Players are no longer male, pale and frail.
They used to have a word for computer gamers: boys. But online gaming, an arena formerly dominated by so-called “hardcore” games such as Quake and Doom, is broadening its horizons. The genre now includes digital versions of classics such as hearts, poker and Hasbro’s Scrabble, as well as born-on-the-Web games. Thus, when the game industry meets at the annual Electronic Entertainment Expo–known as E3–in Los Angeles this week, the demographic that they are, or should be, targeting is everyone.
Advertisers are learning that in the broadened gamer market, to play is human, to game online, divine. The gaming industry hasn’t caught up, en masse, but they likely will–as some sites have already discovered, gamers create an ever-renewing supply of impressions that can be sold for cold hard cash, and are great places to use unusual, attention-grabbing ad forms. Excite, the portal now owned by Redwood City, Calif. next-door neighbor Home, reports that its games area is the third fastest-growing source of new registrations on its site, with most of them congregating around virtual card tables playing virtual cards.
“This traditionally was a guy’s industry,” explains Christian Svensson, editor in chief of MCV: The Market for Home Computing and Videogames, of the industry’s sometimes slow response. “[Creating] games is sexy for these guys. What the industry has learned in the last five years is, we can’t continue to make games for ourselves if we want to be on the scale of the movie or recording industries.”
Game developers are starting to break ranks, moving mainstream and even using their technology and skills in the service of marketing. San Francisco’s Total Entertainment Network, formerly a hardcore shooter site, brought its company from what many call near-death to economic vitality by providing what it terms family games to 12 portals, including Netscape and Excite. “We saw a sweet spot between the family or recreational games and the hardcore,” says Erik Lundberg, TEN’s vice president of sales. The company is expanding its ad model from selling product placements on the backs of playing cards and interstitials between games, to pushing customized games such as product-oriented crosswords.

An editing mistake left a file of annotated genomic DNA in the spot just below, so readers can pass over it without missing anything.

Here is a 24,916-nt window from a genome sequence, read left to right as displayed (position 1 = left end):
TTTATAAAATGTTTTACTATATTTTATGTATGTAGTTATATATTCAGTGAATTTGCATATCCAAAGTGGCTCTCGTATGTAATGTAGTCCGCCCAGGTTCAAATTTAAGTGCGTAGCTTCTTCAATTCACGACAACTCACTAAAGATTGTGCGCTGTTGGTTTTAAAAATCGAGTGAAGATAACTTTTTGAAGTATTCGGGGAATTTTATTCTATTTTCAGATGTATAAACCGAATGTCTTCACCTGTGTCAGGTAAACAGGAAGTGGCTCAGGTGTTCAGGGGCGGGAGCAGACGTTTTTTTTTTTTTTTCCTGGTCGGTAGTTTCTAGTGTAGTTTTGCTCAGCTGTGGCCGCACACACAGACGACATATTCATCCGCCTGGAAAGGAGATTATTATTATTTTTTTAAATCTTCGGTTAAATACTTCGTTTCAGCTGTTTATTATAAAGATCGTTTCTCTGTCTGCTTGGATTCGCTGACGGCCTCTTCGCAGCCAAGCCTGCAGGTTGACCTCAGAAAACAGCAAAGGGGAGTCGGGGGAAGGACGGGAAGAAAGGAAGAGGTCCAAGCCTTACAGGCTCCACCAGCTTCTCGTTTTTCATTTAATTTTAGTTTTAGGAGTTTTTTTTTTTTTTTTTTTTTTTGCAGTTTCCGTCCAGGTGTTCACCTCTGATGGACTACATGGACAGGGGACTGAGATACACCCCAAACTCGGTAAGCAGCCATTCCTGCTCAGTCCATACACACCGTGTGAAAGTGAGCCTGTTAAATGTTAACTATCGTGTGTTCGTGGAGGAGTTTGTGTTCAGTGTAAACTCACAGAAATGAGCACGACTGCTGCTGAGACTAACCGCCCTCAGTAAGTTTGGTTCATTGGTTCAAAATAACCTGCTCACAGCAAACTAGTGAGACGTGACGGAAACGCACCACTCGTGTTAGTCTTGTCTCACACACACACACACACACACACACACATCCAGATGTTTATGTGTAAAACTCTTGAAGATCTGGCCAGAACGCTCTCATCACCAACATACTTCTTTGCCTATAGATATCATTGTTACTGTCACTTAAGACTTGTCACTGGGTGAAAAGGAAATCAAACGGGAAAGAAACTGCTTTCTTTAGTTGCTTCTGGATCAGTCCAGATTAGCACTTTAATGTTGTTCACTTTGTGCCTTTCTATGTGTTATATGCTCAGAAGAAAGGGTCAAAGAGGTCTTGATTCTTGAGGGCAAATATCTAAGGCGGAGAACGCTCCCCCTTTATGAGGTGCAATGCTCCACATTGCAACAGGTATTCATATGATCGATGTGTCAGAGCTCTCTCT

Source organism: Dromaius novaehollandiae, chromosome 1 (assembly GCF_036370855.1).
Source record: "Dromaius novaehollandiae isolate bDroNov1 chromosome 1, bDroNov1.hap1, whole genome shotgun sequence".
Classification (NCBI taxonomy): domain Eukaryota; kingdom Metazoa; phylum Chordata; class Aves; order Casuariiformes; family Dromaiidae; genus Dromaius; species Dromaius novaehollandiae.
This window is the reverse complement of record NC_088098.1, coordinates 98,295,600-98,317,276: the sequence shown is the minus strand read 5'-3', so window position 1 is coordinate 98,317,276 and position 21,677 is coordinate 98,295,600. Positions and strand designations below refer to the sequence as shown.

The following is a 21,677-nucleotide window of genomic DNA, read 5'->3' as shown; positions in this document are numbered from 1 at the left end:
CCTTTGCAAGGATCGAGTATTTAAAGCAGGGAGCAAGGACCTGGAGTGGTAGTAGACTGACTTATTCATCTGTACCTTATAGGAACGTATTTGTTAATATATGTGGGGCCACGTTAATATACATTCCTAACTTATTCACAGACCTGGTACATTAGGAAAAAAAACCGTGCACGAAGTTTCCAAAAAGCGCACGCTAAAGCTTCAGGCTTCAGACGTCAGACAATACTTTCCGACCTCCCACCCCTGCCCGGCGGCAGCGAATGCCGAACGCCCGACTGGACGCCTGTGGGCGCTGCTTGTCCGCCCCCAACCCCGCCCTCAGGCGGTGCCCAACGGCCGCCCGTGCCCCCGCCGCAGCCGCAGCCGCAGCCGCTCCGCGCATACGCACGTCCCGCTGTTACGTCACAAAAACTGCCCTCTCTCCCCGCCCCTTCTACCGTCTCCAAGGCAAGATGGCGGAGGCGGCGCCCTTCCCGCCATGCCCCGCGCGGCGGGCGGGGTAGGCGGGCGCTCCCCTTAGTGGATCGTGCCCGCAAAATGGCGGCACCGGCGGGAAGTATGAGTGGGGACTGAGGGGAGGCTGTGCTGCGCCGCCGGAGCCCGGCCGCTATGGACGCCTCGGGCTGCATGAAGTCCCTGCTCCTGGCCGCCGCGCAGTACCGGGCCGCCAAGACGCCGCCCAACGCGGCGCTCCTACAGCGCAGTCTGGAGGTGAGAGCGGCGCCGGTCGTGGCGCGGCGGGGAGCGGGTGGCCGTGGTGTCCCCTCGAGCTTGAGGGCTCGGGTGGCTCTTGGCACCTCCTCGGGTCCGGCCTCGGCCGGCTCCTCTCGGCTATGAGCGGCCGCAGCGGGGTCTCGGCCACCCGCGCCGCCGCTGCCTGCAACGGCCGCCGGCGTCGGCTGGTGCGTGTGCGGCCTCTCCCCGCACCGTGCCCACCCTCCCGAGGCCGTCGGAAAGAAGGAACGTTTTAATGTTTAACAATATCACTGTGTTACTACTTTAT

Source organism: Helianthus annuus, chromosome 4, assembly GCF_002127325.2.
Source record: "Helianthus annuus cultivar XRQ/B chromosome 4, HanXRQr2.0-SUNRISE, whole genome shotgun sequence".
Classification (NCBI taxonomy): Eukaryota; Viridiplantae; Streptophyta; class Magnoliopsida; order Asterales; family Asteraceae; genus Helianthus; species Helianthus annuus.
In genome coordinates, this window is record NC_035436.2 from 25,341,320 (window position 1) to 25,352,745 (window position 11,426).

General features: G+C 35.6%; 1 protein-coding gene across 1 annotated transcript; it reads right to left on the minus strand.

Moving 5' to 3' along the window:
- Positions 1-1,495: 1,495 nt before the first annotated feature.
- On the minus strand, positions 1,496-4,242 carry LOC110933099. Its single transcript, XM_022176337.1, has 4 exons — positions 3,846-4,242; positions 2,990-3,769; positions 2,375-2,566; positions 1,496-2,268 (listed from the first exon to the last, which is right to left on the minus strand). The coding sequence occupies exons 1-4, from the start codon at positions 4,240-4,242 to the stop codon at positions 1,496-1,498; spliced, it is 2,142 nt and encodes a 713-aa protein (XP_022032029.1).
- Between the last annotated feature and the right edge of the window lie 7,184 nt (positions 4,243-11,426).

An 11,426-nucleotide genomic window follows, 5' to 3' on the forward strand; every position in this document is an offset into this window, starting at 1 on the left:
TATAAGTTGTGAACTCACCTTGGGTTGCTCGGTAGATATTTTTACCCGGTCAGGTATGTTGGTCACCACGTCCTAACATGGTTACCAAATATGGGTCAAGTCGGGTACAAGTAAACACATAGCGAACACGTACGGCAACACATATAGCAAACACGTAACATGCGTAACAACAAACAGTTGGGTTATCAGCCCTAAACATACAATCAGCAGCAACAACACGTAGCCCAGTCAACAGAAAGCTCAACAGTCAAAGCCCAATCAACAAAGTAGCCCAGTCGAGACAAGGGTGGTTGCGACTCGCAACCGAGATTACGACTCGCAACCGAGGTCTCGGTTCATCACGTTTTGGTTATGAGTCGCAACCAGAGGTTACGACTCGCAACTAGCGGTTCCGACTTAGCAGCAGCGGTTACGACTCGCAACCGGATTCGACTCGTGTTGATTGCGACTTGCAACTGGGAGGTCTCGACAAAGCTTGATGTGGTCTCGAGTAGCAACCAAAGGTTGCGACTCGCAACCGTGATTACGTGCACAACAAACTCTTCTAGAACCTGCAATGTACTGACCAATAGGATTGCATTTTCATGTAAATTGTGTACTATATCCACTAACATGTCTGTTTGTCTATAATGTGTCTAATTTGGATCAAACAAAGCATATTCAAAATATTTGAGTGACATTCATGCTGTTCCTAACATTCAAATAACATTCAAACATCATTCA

Variations on the product placement ad model are popping up. Fox Interactive, maker of the 2 million-selling kids’ Sony PlayStation title Croc, has begun to offer such placements in its CD-ROM games, starting with Nokia cell phones ads embedded in its X-Files title. Fox Interactive’s latest offering, Croc 2, adds Nabisco LifeSavers to the landscape, replacing the game’s “jelly jumps” with the brand’s Gummi Savers, in a strictly cross-promotional effort. “I’m not sure who would pay whom,” admits Scott Marcus, vice president, worldwide promotions and strategic alliances at Fox. “They’re going to be in a game that will hopefully sell a couple more million, they’ll be in our advertising and we’ll be on approximately 6.5 million packages of their candy.”
A true game/ad hybrid is the Tundra Madness Tournament on the MSN Gaming Zone. As an awareness campaign for the new Toyota Tundra pickup truck, gamers are invited to buy the MSN CD-ROM game Monster Truck Madness 2, then go to the Zone and customize it into a Monster Tundra truck which can compete in races in a promotional version of the game. The top winner becomes “Duke of Dirt” and wins a real truck.